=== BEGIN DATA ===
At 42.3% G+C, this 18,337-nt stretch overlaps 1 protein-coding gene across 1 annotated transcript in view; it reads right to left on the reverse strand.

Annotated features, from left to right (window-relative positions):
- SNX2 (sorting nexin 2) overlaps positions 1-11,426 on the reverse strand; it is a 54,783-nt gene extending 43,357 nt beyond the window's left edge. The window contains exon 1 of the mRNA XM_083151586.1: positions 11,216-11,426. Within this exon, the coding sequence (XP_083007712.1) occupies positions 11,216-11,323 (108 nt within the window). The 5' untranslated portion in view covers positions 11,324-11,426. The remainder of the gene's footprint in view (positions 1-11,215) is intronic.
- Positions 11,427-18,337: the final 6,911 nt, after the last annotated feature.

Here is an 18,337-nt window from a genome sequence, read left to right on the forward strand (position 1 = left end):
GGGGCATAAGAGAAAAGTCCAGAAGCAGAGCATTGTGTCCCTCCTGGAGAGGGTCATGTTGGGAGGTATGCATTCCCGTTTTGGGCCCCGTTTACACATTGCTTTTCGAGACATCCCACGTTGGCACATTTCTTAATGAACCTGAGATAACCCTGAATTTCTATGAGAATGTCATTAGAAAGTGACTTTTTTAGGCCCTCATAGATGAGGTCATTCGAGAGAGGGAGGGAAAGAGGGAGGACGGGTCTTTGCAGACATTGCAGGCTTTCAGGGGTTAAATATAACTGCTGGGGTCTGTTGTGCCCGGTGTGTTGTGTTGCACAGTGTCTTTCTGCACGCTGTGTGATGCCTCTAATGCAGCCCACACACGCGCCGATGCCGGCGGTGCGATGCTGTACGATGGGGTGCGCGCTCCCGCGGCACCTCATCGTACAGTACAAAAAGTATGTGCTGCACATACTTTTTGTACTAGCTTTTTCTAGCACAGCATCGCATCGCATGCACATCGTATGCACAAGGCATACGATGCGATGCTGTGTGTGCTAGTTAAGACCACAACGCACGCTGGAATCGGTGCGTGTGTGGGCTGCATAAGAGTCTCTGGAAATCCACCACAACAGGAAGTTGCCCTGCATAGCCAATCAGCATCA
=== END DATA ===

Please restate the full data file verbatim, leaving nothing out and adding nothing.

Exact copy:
At 42.3% G+C, this 18,337-nt stretch overlaps 1 protein-coding gene across 1 annotated transcript in view; it reads right to left on the reverse strand.

Annotated features, from left to right (window-relative positions):
- SNX2 (sorting nexin 2) overlaps positions 1-11,426 on the reverse strand; it is a 54,783-nt gene extending 43,357 nt beyond the window's left edge. The window contains exon 1 of the mRNA XM_083151586.1: positions 11,216-11,426. Within this exon, the coding sequence (XP_083007712.1) occupies positions 11,216-11,323 (108 nt within the window). The 5' untranslated portion in view covers positions 11,324-11,426. The remainder of the gene's footprint in view (positions 1-11,215) is intronic.
- Positions 11,427-18,337: the final 6,911 nt, after the last annotated feature.

Here is an 18,337-nt window from a genome sequence, read left to right on the forward strand (position 1 = left end):
GGGGCATAAGAGAAAAGTCCAGAAGCAGAGCATTGTGTCCCTCCTGGAGAGGGTCATGTTGGGAGGTATGCATTCCCGTTTTGGGCCCCGTTTACACATTGCTTTTCGAGACATCCCACGTTGGCACATTTCTTAATGAACCTGAGATAACCCTGAATTTCTATGAGAATGTCATTAGAAAGTGACTTTTTTAGGCCCTCATAGATGAGGTCATTCGAGAGAGGGAGGGAAAGAGGGAGGACGGGTCTTTGCAGACATTGCAGGCTTTCAGGGGTTAAATATAACTGCTGGGGTCTGTTGTGCCCGGTGTGTTGTGTTGCACAGTGTCTTTCTGCACGCTGTGTGATGCCTCTAATGCAGCCCACACACGCGCCGATGCCGGCGGTGCGATGCTGTACGATGGGGTGCGCGCTCCCGCGGCACCTCATCGTACAGTACAAAAAGTATGTGCTGCACATACTTTTTGTACTAGCTTTTTCTAGCACAGCATCGCATCGCATGCACATCGTATGCACAAGGCATACGATGCGATGCTGTGTGTGCTAGTTAAGACCACAACGCACGCTGGAATCGGTGCGTGTGTGGGCTGCATAAGAGTCTCTGGAAATCCACCACAACAGGAAGTTGCCCTGCATAGCCAATCAGCATCA